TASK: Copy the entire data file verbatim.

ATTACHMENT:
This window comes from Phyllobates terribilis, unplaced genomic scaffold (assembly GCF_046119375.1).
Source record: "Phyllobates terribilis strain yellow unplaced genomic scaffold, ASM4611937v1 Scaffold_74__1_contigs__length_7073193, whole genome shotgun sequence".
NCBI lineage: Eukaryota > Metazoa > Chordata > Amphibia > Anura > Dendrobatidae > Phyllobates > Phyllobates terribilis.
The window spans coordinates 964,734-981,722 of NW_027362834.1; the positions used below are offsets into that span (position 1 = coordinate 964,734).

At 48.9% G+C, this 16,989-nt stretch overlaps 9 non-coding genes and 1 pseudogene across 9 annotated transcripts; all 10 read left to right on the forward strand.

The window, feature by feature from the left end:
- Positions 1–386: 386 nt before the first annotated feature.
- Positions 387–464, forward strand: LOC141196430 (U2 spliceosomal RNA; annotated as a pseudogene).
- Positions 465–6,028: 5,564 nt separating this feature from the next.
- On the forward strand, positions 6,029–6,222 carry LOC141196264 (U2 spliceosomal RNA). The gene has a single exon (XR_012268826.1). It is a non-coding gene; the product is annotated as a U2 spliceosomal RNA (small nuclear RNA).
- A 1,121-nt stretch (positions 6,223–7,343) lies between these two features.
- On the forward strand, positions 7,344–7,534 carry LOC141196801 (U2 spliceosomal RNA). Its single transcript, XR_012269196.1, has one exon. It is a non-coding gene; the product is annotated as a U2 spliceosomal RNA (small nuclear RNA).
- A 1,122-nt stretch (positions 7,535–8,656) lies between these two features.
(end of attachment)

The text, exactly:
This window comes from Phyllobates terribilis, unplaced genomic scaffold (assembly GCF_046119375.1).
Source record: "Phyllobates terribilis strain yellow unplaced genomic scaffold, ASM4611937v1 Scaffold_74__1_contigs__length_7073193, whole genome shotgun sequence".
NCBI lineage: Eukaryota > Metazoa > Chordata > Amphibia > Anura > Dendrobatidae > Phyllobates > Phyllobates terribilis.
The window spans coordinates 964,734-981,722 of NW_027362834.1; the positions used below are offsets into that span (position 1 = coordinate 964,734).

At 48.9% G+C, this 16,989-nt stretch overlaps 9 non-coding genes and 1 pseudogene across 9 annotated transcripts; all 10 read left to right on the forward strand.

The window, feature by feature from the left end:
- Positions 1–386: 386 nt before the first annotated feature.
- Positions 387–464, forward strand: LOC141196430 (U2 spliceosomal RNA; annotated as a pseudogene).
- Positions 465–6,028: 5,564 nt separating this feature from the next.
- On the forward strand, positions 6,029–6,222 carry LOC141196264 (U2 spliceosomal RNA). The gene has a single exon (XR_012268826.1). It is a non-coding gene; the product is annotated as a U2 spliceosomal RNA (small nuclear RNA).
- A 1,121-nt stretch (positions 6,223–7,343) lies between these two features.
- On the forward strand, positions 7,344–7,534 carry LOC141196801 (U2 spliceosomal RNA). Its single transcript, XR_012269196.1, has one exon. It is a non-coding gene; the product is annotated as a U2 spliceosomal RNA (small nuclear RNA).
- A 1,122-nt stretch (positions 7,535–8,656) lies between these two features.